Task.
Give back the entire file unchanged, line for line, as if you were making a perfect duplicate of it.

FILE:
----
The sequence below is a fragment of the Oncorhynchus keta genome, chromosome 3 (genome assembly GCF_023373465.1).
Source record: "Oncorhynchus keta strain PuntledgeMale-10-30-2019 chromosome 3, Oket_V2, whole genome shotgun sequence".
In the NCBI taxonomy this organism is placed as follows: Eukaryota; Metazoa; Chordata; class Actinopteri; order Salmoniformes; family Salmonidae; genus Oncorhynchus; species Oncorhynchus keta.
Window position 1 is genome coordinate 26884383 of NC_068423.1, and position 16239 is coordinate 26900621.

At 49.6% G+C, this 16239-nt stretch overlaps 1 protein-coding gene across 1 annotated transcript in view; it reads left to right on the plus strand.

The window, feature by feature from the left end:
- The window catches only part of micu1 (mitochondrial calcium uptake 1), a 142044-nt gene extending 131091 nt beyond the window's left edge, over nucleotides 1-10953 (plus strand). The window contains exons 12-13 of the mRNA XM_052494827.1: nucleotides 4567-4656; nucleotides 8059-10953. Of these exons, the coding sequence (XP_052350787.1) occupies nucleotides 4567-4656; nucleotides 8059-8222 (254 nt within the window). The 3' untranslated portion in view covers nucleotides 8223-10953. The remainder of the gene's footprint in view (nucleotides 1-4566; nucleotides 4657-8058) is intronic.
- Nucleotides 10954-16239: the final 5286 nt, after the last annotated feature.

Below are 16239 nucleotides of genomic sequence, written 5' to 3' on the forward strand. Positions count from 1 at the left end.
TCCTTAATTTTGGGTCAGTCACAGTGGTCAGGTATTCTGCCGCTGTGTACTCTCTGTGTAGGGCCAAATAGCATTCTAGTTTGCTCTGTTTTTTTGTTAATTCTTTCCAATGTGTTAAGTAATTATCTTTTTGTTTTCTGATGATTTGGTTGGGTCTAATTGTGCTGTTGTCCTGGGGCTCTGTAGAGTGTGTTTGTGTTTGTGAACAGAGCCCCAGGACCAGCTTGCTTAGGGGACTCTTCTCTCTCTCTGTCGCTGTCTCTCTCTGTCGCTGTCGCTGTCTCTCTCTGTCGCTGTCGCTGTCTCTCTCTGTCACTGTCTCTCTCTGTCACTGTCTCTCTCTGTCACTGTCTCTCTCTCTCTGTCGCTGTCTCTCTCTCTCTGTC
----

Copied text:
The sequence below is a fragment of the Oncorhynchus keta genome, chromosome 3 (genome assembly GCF_023373465.1).
Source record: "Oncorhynchus keta strain PuntledgeMale-10-30-2019 chromosome 3, Oket_V2, whole genome shotgun sequence".
In the NCBI taxonomy this organism is placed as follows: Eukaryota; Metazoa; Chordata; class Actinopteri; order Salmoniformes; family Salmonidae; genus Oncorhynchus; species Oncorhynchus keta.
Window position 1 is genome coordinate 26884383 of NC_068423.1, and position 16239 is coordinate 26900621.

At 49.6% G+C, this 16239-nt stretch overlaps 1 protein-coding gene across 1 annotated transcript in view; it reads left to right on the plus strand.

The window, feature by feature from the left end:
- The window catches only part of micu1 (mitochondrial calcium uptake 1), a 142044-nt gene extending 131091 nt beyond the window's left edge, over nucleotides 1-10953 (plus strand). The window contains exons 12-13 of the mRNA XM_052494827.1: nucleotides 4567-4656; nucleotides 8059-10953. Of these exons, the coding sequence (XP_052350787.1) occupies nucleotides 4567-4656; nucleotides 8059-8222 (254 nt within the window). The 3' untranslated portion in view covers nucleotides 8223-10953. The remainder of the gene's footprint in view (nucleotides 1-4566; nucleotides 4657-8058) is intronic.
- Nucleotides 10954-16239: the final 5286 nt, after the last annotated feature.

Below are 16239 nucleotides of genomic sequence, written 5' to 3' on the forward strand. Positions count from 1 at the left end.
TCCTTAATTTTGGGTCAGTCACAGTGGTCAGGTATTCTGCCGCTGTGTACTCTCTGTGTAGGGCCAAATAGCATTCTAGTTTGCTCTGTTTTTTTGTTAATTCTTTCCAATGTGTTAAGTAATTATCTTTTTGTTTTCTGATGATTTGGTTGGGTCTAATTGTGCTGTTGTCCTGGGGCTCTGTAGAGTGTGTTTGTGTTTGTGAACAGAGCCCCAGGACCAGCTTGCTTAGGGGACTCTTCTCTCTCTCTGTCGCTGTCTCTCTCTGTCGCTGTCGCTGTCTCTCTCTGTCGCTGTCGCTGTCTCTCTCTGTCACTGTCTCTCTCTGTCACTGTCTCTCTCTGTCACTGTCTCTCTCTCTCTGTCGCTGTCTCTCTCTCTCTGTC